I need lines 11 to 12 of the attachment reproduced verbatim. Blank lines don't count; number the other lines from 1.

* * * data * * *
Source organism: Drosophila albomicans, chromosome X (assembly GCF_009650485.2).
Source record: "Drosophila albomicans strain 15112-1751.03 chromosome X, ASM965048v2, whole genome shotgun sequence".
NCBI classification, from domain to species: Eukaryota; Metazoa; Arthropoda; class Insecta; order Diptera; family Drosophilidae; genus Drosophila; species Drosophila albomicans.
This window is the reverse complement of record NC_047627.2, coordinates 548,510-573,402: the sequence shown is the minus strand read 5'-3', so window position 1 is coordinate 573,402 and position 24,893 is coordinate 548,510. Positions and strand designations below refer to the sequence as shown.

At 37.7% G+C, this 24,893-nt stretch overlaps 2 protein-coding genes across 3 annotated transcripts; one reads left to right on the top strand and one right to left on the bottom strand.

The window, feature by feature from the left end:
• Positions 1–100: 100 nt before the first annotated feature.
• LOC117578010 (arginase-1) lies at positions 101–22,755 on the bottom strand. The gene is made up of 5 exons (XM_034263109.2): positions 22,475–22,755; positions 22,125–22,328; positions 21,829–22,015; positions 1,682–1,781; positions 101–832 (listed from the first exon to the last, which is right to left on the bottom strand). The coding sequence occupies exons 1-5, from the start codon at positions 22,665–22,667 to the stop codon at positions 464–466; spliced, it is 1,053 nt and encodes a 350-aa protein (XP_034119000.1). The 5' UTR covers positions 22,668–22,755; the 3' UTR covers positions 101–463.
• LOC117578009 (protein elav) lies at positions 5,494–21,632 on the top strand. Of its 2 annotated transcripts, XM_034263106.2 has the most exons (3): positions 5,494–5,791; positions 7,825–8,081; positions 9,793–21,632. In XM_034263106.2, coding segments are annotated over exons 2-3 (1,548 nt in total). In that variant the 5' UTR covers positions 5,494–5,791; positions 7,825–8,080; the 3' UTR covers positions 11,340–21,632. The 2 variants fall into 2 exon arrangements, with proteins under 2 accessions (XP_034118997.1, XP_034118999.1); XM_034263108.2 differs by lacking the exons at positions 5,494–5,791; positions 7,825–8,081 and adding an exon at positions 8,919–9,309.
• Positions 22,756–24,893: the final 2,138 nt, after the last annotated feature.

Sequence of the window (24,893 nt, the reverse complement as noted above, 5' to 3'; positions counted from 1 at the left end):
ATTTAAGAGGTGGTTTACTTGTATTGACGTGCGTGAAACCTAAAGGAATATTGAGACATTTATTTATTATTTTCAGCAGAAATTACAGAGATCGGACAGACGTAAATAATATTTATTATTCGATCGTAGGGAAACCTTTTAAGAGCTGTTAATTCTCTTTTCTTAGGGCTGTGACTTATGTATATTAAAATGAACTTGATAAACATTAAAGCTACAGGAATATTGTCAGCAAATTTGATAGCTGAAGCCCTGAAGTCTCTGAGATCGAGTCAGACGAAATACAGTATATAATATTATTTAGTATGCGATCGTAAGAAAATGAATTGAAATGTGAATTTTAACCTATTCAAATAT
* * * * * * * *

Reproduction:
Sequence of the window (24,893 nt, the reverse complement as noted above, 5' to 3'; positions counted from 1 at the left end):
ATTTAAGAGGTGGTTTACTTGTATTGACGTGCGTGAAACCTAAAGGAATATTGAGACATTTATTTATTATTTTCAGCAGAAATTACAGAGATCGGACAGACGTAAATAATATTTATTATTCGATCGTAGGGAAACCTTTTAAGAGCTGTTAATTCTCTTTTCTTAGGGCTGTGACTTATGTATATTAAAATGAACTTGATAAACATTAAAGCTACAGGAATATTGTCAGCAAATTTGATAGCTGAAGCCCTGAAGTCTCTGAGATCGAGTCAGACGAAATACAGTATATAATATTATTTAGTATGCGATCGTAAGAAAATGAATTGAAATGTGAATTTTAACCTATTCAAATAT